He inched his body upward until he was standing, placed a foot on a rung of the baggage rack, and pushed his body up until his head was above the coach. He was confident of his own animal stealth. A gun could be waiting, but he doubted it. Only a fool would have moved, knowing he was just outside. A fool, or a child, or a woman.
But Leonard doesn’t stay there.  After Mata Lobo captures the woman and sets off, we switch POV to the unit of soldiers that find the ruined stagecoach.  The narration begins distantly, but soon settles onto the POV of their young leader Phil Langmade.  Like his men, he’s exhausted and filthy from their most recent patrol, and finding this horrific scene is the last thing he could have wanted—especially because the coach contained the Colonel’s wife.  Experience tells him there’s almost no chance she’s still alive.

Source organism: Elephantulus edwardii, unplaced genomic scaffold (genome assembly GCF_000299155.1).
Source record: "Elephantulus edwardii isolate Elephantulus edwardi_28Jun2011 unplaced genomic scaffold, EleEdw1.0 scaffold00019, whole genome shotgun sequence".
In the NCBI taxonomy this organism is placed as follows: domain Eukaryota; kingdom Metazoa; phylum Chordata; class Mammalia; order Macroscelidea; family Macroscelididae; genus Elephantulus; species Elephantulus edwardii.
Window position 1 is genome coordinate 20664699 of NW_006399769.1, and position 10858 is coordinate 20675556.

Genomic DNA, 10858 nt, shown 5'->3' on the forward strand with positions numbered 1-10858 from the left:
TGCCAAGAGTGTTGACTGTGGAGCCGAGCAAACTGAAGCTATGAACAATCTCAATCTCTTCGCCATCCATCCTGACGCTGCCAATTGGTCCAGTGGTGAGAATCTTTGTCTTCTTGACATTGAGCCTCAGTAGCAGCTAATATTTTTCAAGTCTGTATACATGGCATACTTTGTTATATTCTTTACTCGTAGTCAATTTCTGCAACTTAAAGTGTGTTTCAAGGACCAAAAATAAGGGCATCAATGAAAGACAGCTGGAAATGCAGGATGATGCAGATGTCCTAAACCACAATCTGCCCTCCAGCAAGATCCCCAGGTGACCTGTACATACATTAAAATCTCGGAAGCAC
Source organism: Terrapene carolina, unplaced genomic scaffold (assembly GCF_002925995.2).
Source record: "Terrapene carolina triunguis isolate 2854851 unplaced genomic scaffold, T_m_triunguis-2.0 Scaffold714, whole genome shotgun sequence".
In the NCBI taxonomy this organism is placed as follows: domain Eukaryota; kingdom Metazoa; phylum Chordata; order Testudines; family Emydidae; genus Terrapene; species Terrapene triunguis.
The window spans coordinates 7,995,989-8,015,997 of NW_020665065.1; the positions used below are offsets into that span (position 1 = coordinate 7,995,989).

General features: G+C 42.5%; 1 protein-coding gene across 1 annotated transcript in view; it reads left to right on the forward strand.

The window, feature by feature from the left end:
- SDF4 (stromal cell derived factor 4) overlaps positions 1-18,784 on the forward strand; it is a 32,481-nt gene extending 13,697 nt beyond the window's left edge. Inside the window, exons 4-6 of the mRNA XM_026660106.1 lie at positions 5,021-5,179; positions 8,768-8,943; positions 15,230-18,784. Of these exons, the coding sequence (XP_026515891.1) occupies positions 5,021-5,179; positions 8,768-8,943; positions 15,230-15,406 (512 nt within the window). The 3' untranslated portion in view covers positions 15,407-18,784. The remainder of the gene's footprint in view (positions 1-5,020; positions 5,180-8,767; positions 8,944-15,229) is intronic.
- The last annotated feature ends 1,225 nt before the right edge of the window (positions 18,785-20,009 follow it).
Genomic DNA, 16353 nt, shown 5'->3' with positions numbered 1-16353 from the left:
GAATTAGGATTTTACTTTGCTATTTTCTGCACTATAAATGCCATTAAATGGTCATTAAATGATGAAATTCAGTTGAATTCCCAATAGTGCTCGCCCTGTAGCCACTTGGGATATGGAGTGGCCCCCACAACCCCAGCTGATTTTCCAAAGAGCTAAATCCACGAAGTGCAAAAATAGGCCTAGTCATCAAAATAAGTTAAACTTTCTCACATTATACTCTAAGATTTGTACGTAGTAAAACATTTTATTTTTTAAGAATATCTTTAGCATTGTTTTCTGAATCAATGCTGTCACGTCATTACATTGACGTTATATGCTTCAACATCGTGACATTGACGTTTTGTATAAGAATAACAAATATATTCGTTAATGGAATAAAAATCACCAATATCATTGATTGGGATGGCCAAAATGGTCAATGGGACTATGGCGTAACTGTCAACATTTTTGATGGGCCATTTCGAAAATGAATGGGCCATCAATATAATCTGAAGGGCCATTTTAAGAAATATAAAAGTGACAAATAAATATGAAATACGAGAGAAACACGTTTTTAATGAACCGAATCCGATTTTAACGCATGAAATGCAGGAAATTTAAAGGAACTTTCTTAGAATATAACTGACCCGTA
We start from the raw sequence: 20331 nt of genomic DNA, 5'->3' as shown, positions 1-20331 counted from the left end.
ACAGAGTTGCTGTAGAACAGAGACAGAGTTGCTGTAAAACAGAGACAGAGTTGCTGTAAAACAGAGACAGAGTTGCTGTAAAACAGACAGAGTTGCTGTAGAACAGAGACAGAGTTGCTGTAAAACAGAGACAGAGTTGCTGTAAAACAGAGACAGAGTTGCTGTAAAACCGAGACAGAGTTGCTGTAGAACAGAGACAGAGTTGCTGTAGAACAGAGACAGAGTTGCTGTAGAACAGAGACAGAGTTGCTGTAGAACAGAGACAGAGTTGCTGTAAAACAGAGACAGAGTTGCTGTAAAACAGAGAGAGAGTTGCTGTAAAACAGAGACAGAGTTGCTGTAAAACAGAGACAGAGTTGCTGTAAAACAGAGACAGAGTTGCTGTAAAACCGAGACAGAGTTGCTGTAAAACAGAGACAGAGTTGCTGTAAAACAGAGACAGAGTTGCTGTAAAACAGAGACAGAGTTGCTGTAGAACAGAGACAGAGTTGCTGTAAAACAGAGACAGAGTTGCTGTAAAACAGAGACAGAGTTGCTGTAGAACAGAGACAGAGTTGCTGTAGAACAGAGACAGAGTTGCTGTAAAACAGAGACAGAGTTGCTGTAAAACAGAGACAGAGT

During this part of the story, Phil Langmade is unsure what to do, and he’s even scared to look inside the coach for fear he’ll find the corpse of the Colonel’s wife.  But civilian scout Simon Street has already noticed her footprint on the riverbank and reports that the bandit—he surmises that there was only one, and who it probably was—has taken her away on foot.  We stay in Langmade’s point of view and so get introduced to Simon Street through his eyes; mainly, he admires the scout’s abilities and trusts his judgment.  By the time Leonard changes the POV again, this time to Simon Street himself, we understand that this guy is the best of the best—and even he doubts this episode will turn out for the best.  The stakes feel very high indeed.